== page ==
This memorandum is primarily for service providers, and outlines the updated procedure for asserting a tenant’s rights under the recent eviction moratorium. We have reproduced it in its entirety. A copy of the original is here: https://bit.ly/2V6EOMx
We have highlighted in red an importance sentence. If you need assistance asserting this right, please confidentially email our coalition at [email protected].
Mayor’s Office of Housing and Community Development City and County of San Francisco
London N. Breed Mayor
Daniel Adams Acting Director
Temporary Moratoriums on Residential Evictions
Rules and Regulations for Tenants and Landlords
Updated April 14, 2020
SUSPENSION OF EVICTIONS: On March 23, 2020, the Mayor ordered that no landlord may attempt to recover possession of a residential unit unless due to violence, threats of violence, or health and safety issues. The Order is set to expire on April 22, 2020 (the “Expiration Date”), unless the Mayor extends the Expiration Date further. This rule will last for two months after the Order’s Expiration Date. If a landlord wishes to serve an eviction notice for the tenant to vacate after this rule is no longer in effect, they must include Form 1010 (Notice to Tenant Regarding the Existence of a Temporary Eviction Moratorium due to COVID-19) prepared by the San Francisco Rent Board. The form can be found on the Rent Board’s website (www.sfrb.org). Additional rules for three-day notices for non-payment of rent are provided below.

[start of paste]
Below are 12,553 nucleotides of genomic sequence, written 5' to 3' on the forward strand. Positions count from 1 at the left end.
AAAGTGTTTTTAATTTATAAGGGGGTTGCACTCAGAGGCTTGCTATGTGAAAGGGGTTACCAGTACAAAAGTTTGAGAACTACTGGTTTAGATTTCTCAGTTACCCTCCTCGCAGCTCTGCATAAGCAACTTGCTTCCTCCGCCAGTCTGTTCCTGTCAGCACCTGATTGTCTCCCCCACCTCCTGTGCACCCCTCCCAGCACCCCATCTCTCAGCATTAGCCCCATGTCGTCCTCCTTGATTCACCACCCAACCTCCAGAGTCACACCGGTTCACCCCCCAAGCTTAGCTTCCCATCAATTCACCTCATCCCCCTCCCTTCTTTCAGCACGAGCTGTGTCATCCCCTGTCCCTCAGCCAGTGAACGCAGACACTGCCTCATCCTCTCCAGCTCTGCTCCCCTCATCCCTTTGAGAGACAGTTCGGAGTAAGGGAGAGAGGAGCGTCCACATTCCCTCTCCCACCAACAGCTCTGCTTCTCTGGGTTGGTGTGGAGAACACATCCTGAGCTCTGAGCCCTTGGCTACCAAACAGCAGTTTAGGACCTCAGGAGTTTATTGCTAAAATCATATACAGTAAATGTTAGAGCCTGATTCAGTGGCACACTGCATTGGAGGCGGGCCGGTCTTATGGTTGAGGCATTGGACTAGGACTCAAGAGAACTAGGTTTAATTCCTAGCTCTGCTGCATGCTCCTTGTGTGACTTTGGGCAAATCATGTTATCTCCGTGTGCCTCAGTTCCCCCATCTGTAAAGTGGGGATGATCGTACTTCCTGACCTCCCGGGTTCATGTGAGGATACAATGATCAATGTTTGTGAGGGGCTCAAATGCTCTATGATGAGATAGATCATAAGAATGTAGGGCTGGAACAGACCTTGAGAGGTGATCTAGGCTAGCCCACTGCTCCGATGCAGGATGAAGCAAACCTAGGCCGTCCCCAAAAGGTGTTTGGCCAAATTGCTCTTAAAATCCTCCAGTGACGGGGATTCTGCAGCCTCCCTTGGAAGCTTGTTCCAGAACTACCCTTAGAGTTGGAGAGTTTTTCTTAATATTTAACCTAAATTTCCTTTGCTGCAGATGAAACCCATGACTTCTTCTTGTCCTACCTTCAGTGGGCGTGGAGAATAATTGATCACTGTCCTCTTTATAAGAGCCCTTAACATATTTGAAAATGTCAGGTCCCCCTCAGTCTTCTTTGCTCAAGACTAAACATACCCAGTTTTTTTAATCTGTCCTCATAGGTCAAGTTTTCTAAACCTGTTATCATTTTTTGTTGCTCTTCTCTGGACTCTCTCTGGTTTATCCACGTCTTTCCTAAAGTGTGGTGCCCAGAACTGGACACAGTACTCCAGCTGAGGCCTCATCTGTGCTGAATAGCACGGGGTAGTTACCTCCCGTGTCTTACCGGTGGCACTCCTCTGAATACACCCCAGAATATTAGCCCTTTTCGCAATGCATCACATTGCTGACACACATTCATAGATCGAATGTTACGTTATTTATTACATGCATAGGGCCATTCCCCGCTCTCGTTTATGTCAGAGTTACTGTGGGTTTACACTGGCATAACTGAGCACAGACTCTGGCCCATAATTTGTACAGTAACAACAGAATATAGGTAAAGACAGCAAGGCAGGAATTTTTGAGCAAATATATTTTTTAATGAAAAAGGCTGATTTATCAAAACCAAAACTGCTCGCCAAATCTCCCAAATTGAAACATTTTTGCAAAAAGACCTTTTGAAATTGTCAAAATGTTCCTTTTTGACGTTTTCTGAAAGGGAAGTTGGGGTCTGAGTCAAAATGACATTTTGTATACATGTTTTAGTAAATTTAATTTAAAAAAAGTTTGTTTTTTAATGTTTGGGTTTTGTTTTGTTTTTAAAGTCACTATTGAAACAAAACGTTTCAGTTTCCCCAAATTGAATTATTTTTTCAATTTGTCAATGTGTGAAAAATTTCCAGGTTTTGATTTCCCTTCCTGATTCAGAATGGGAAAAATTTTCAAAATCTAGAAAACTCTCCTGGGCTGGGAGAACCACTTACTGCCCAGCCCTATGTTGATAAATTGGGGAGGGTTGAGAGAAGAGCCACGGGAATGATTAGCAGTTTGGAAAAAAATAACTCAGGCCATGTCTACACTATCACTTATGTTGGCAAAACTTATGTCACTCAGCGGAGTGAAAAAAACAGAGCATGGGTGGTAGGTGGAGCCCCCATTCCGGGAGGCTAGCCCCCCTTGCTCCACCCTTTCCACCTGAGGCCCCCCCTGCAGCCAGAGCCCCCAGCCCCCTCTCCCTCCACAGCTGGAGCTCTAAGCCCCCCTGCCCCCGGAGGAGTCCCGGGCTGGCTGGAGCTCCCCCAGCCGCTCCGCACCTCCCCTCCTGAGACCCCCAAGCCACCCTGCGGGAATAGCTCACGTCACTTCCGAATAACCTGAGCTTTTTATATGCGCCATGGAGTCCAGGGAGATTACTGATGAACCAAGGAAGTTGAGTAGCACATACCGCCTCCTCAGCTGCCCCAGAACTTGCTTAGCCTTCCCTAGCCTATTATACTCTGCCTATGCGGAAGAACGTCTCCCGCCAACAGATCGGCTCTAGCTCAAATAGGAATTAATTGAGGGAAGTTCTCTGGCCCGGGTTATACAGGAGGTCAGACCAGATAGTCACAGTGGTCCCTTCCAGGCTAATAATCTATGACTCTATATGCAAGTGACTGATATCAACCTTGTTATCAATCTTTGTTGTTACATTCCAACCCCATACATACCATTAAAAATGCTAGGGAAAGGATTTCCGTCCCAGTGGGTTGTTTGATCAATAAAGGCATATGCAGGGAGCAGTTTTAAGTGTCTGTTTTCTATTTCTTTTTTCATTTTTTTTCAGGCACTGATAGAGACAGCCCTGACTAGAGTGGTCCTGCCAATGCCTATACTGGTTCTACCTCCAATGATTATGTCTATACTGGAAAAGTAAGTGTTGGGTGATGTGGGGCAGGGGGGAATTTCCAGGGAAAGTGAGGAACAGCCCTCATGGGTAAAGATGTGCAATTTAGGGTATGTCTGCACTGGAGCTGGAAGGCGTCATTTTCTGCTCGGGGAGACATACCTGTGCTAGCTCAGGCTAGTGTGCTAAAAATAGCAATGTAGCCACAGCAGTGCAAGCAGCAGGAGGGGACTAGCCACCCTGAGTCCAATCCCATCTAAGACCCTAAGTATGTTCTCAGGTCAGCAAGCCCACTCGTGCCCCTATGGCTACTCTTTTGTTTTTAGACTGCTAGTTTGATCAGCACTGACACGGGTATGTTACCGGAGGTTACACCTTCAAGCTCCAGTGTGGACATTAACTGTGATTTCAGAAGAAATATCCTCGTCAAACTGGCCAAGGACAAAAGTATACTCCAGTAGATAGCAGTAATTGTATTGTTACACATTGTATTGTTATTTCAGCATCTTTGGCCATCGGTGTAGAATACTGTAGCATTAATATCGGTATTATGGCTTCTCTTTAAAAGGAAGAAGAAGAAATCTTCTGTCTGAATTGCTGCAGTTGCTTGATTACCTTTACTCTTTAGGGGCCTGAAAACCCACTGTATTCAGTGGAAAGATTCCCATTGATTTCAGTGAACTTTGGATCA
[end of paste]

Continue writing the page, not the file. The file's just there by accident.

NEW RULES FOR MISSED RENT PAYMENTS: The March 23 Order establishes that there is no just cause to evict a tenant who has missed a rent payment as a result of the financial impacts of the COVID-19 crisis, with respect to any payment missed between March 13, 2020 and the Order’s Expiration Date (currently April 22, 2020), until six months after the Order’s Expiration Date (currently October 22, 2020). If the Mayor extends the Expiration Date, these Rules and Regulations shall be extended as well. These protections against evictions may not be waived and any written or oral waiver by the tenant shall not be enforceable. However, landlords may allow tenants more time to comply with these rules and may allow more than six months after the Order’s Expiration Date to become current on any missed rent payment(s).
- A. NOTICE
THE TENANT MUST NOTIFY THE LANDLORD THAT THE TENANT WAS UNABLE TO PAY RENT DUE TO FINANCIAL IMPACTS OF COVID-19, EACH TIME THE TENANT MISSES A RENT PAYMENT, WITHIN ONE MONTH AFTER THE DATE THE RENT WAS DUE.